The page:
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  • Insulation under hearth

    Hello everyone . I am just starting the construction of a 36" diameter wood oven. Where i am in canada i cant seem to find or purchase ceramic board insulation for under the hearth. I can obtain Roxul 80 which is a dense( not as dense as ceramic) board at 1 1/2" thick. My thought is to use a single layer? ( or double layer) and then put a 1/4" concrete backer board on top in order to ensure the weight dispersion of the dome will never compress the insulation. It would also provide a very flat surface for the firebricks. Ceramic fiberboard has a density of 16lb/ft3 and roxul 80 has a density of 8lb/ft3.
    The other question i have is the type of brick for the oven vent and arch. Do you need to use fire brick or can you use regular brick for this area as it is not exposed to the higher temps?

    Thanks so much everyone i am super stoked to get this project underway.

    Cheers, N

  • #2
    Recommended "compressive strength" for floor insulation should be around 70 PSI at 5% compression. The Roxul 80 product only has about 3 PSI at 10% compression. It is way too soft for floor insulation. Look at refractory suppliers, you will not find CaSi board at a big box store. If this fails, you can go with a perlite or vermuculite/portland mix at a 5 to 1 ratio just twice the thickness equivalent to CaSi. Don't head the Roxul route, the ovens are really heavy and need a solid base. The vent area gets exposed to fairly high temps and subject to flame impingment, fire bricks recommended.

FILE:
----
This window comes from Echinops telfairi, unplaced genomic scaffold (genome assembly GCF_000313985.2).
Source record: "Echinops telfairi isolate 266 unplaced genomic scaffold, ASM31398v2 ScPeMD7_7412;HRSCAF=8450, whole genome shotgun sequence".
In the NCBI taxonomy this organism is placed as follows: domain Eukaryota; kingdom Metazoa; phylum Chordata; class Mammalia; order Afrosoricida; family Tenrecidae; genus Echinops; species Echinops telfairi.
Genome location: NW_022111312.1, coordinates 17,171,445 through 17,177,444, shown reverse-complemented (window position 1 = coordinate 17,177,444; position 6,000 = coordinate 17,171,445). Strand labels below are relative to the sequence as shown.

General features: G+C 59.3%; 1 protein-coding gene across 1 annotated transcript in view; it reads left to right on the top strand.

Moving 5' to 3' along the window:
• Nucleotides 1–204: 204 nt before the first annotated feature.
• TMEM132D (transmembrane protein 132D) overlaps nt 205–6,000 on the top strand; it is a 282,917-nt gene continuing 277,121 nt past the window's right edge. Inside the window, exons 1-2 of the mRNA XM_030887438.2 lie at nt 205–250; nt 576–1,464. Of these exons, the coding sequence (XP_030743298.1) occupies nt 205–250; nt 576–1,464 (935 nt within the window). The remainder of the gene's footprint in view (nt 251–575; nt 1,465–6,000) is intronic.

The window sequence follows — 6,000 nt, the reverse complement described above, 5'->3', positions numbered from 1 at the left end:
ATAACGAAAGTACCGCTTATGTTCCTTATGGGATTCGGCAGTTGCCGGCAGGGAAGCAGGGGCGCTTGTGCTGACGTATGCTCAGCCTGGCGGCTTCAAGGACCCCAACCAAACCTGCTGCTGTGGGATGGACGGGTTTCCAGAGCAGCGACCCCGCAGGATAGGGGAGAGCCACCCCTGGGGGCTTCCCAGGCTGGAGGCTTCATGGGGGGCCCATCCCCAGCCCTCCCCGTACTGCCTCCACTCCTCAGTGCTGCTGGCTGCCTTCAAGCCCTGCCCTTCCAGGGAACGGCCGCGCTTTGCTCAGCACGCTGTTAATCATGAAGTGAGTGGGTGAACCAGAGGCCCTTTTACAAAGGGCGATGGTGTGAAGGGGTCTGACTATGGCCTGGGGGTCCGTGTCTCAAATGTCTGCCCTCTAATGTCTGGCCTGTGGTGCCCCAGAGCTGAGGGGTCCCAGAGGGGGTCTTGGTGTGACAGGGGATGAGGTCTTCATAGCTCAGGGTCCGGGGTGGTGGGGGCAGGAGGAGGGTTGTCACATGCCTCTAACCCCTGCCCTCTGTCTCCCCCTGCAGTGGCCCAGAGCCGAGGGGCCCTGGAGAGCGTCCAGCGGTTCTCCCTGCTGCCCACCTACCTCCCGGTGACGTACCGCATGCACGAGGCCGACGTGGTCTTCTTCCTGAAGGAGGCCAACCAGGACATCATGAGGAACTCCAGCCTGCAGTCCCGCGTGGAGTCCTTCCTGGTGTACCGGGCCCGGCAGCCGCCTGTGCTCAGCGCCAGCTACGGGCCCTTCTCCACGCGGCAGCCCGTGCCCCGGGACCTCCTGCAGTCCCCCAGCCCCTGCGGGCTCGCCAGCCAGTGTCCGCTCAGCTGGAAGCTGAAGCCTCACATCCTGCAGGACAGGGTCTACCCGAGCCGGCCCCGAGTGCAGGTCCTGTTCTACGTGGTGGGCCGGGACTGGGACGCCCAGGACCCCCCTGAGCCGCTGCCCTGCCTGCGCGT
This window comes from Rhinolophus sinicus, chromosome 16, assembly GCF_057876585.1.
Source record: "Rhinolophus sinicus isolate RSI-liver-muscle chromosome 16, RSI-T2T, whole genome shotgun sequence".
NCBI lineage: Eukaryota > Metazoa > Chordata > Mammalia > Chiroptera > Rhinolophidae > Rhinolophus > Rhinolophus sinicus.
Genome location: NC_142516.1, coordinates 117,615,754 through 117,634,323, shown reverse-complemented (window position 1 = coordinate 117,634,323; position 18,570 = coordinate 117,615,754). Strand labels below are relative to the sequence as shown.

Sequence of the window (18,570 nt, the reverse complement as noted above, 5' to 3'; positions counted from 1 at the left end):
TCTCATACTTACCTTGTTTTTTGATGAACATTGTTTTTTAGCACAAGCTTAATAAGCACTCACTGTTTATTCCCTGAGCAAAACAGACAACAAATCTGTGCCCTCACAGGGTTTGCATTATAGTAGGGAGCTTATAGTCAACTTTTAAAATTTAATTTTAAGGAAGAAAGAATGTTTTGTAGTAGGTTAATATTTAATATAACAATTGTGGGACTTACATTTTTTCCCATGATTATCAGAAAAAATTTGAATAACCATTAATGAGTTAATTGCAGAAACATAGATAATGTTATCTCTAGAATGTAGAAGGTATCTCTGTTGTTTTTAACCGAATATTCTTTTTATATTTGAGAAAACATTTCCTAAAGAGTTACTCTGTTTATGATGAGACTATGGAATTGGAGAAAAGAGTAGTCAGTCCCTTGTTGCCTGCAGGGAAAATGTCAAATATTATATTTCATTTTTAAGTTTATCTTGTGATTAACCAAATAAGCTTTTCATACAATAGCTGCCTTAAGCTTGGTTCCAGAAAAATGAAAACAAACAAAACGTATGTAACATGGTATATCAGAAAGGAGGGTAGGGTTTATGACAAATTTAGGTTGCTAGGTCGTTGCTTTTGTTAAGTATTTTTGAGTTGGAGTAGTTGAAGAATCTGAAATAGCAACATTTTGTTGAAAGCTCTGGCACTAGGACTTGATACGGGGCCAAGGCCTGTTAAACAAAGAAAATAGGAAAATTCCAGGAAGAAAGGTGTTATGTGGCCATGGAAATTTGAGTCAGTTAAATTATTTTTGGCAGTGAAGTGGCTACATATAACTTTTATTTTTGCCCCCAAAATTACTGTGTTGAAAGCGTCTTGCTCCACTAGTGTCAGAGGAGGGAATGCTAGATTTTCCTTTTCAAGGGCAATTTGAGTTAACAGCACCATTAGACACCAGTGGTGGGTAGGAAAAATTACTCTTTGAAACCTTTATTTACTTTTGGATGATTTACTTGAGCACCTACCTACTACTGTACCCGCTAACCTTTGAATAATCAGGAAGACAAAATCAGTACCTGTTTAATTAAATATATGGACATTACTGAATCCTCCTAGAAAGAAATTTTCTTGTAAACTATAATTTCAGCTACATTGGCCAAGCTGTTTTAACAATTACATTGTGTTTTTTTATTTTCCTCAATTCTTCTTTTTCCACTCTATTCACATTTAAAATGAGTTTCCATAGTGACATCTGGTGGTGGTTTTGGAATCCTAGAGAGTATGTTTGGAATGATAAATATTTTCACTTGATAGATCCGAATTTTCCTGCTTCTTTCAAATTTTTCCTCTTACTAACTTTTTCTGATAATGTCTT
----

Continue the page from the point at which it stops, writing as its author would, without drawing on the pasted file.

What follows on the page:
Russell
    Google Photo Album [https://photos.google.com/share/AF1Q...JneXVXc3hVNHd3/]

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    • #3
      Thank you so much for the quick response. Will the perlite/vermiculite at twice the thickness( 4" then) give same insulation value?

      Thanks again.

      N

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      • #4
        Here's table on pcrete K values and strengths. I will leave it up to you to determine, as I mention in the previous post it takes roughly twice the thickness to be equal to CaSi. Have you downloaded and reviewed the Free e-plans from Forno Bravo, it is a good baseline and although dated has a lot of pertinent information. Also most answer to questions can be found on the blog via the search command.

        Click image for larger version

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        Russell
        Google Photo Album [https://photos.google.com/share/AF1Q...JneXVXc3hVNHd3/]

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        • #5
          Thank you for that. makes sense to go with the perlite as the price for the ceramic board is around $500

          Cheers, n

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